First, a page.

USS LST-906

Undated photo of LST-906 underway in the Mediterranean. She is fitted with a 220 ft × 16 ft (67.1 m × 4.9 m) temporary flight deck for launching USAAF Piper L-4 Grasshopper observation aircraft, one of which is shown, ready for launching.

History

United States

Name:
USS LST-906

Builder:

Bethlehem-Hingham Shipyard, Inc.
Hingham, Massachusetts

Laid down:
14 January 1944

Launched:
11 March 1944

Sponsored by:
Mrs. Henry Levine

Commissioned:
27 April 1944

Decommissioned:
20 May 1945

Struck:
22 June 1945

Honors and
awards:
1 battle star, World War II

Fate:
Sold for scrap

General characteristics

Class and type:
LST-542-class tank landing ship

Displacement:

1,490 tons (light)
4,080 tons (full load of 2,100 tons)

Length:
328 ft (100.0 m)

Beam:
50 ft (15.2 m)

Draft:
8 ft (2.4 m) fwd; 14 ft 4 in (4.37 m) aft (full load)

Propulsion:
Two diesel engines, two shafts

Speed:

10.8 knots (20.0 km/h) (max)
9 knots (17 km/h) (econ)

Complement:
7 officers, 204 enlisted

Armament:

6 × 40 mm AA guns
6 × 20 mm AA guns

Aircraft carried:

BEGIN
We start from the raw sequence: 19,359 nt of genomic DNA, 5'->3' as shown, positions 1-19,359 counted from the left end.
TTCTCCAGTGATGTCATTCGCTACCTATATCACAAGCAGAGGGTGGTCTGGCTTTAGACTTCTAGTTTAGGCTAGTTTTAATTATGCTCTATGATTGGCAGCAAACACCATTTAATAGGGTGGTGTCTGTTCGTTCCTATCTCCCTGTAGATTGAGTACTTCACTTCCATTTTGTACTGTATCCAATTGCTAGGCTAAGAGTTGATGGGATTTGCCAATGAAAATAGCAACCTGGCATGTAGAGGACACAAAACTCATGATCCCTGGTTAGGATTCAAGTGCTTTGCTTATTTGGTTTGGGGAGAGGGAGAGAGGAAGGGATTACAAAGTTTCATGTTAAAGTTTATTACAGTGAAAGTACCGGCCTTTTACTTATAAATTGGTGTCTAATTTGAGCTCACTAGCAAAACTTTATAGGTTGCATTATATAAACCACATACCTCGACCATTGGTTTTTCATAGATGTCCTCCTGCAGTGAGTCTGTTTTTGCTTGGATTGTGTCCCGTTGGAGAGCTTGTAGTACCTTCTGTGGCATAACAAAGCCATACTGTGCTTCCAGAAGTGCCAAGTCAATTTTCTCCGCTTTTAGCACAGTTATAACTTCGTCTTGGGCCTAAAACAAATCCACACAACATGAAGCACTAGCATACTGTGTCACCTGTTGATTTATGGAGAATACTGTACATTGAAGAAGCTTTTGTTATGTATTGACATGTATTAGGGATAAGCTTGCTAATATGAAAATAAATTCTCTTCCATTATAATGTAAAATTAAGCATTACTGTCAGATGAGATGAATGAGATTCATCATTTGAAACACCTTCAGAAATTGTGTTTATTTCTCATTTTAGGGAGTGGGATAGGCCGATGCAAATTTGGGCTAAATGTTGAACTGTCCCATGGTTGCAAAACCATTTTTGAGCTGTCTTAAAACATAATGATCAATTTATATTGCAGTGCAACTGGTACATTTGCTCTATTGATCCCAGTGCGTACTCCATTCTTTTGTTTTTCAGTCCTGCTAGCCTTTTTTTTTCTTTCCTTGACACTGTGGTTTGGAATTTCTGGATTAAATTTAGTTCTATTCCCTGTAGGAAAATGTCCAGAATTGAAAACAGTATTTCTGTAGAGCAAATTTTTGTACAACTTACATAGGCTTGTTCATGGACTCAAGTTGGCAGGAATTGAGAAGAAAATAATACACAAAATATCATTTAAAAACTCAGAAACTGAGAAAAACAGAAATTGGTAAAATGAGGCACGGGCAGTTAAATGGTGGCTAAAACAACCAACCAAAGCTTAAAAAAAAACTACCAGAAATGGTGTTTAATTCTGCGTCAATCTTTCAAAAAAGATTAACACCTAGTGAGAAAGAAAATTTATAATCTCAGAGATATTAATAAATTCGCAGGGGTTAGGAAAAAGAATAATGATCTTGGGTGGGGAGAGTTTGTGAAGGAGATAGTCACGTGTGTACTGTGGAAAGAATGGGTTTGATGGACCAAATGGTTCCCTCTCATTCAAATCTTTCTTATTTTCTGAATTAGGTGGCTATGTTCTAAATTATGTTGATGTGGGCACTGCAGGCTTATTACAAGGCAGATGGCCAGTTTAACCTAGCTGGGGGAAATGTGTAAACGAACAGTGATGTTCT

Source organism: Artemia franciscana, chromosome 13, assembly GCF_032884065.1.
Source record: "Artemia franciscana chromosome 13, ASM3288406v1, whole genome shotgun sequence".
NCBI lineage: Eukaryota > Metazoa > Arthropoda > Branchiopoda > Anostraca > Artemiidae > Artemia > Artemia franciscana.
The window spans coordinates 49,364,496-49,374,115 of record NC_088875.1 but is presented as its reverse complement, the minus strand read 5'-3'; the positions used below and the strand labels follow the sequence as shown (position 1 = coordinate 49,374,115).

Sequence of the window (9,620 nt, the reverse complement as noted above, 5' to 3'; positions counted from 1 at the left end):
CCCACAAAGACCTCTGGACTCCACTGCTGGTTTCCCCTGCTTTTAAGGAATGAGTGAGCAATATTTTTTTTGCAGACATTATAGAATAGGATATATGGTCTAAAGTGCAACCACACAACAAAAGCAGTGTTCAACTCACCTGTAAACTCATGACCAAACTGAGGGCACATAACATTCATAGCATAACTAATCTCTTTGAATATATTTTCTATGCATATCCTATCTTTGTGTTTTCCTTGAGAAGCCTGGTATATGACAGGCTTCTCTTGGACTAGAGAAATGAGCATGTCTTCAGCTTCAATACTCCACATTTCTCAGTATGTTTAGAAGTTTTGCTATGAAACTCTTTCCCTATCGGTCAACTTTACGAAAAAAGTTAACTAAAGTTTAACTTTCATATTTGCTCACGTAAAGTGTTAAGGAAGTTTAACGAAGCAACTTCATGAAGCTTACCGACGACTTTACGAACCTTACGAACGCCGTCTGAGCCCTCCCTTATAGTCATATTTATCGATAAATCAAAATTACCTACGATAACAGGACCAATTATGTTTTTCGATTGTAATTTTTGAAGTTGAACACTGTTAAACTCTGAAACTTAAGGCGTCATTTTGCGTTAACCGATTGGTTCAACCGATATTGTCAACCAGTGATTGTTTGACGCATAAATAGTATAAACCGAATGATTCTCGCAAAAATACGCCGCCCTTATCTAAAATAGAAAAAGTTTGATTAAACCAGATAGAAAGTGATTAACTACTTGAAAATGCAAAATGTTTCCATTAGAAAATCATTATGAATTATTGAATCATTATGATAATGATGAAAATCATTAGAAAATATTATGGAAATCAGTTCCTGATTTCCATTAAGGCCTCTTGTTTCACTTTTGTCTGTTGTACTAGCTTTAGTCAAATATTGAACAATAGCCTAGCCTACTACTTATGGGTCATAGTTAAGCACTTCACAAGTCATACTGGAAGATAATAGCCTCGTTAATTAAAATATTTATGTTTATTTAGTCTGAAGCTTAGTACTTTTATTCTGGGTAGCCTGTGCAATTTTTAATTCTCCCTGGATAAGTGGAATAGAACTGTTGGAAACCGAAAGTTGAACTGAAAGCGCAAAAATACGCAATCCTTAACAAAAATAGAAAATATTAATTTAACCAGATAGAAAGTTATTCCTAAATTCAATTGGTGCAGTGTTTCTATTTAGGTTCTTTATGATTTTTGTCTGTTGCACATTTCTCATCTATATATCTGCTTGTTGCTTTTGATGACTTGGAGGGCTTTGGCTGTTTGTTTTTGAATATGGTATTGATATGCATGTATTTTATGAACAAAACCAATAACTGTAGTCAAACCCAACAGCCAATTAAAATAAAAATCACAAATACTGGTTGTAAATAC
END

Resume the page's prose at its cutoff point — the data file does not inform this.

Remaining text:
6 × L-4B “Grasshopper”[1]

Aviation facilities:
Custom-built mesh airstrip[1]

USS LST-906 was an LST-542-class tank landing ship in the United States Navy. Like many of her class, she was not named and is properly referred to by her hull designation.
LST-906 was laid down on 24 January 1944 at Hingham, Massachusetts, by the Bethlehem-Hingham Shipyard, Inc.; launched on 11 March 1944; sponsored by Mrs. Henry Levine; and commissioned on 27 April 1944.
During World War II, LST-906 was assigned to the European Theatre.

USS LST-906, with US Army Air Force L-4 Grasshopper on her flight deck being prepared for take-off. Note additional L-4 type aircraft stowed alongside the deck.

While in the Mediterranean, Seabees converted LST-906 into a makeshift aircraft carrier sporting a custom-built mesh airstrip above deck. She was the base for 6 USAAF L-4B Grasshoppers flown as artillery spotters for the U.S. 3rd Infantry Division during the Invasion of southern France in September 1944.[2] LST-906 was one of six LSTs so converted.[3]
While at anchor at Leghorn, Italy, heavy seas on 18 October 1944 caused LST-906 to drag anchor and run aground.[4] On 6 December a storm caused further damage to the still-grounded ship.[4]
The ship was decommissioned on 20 May 1945, struck from the Navy list on 2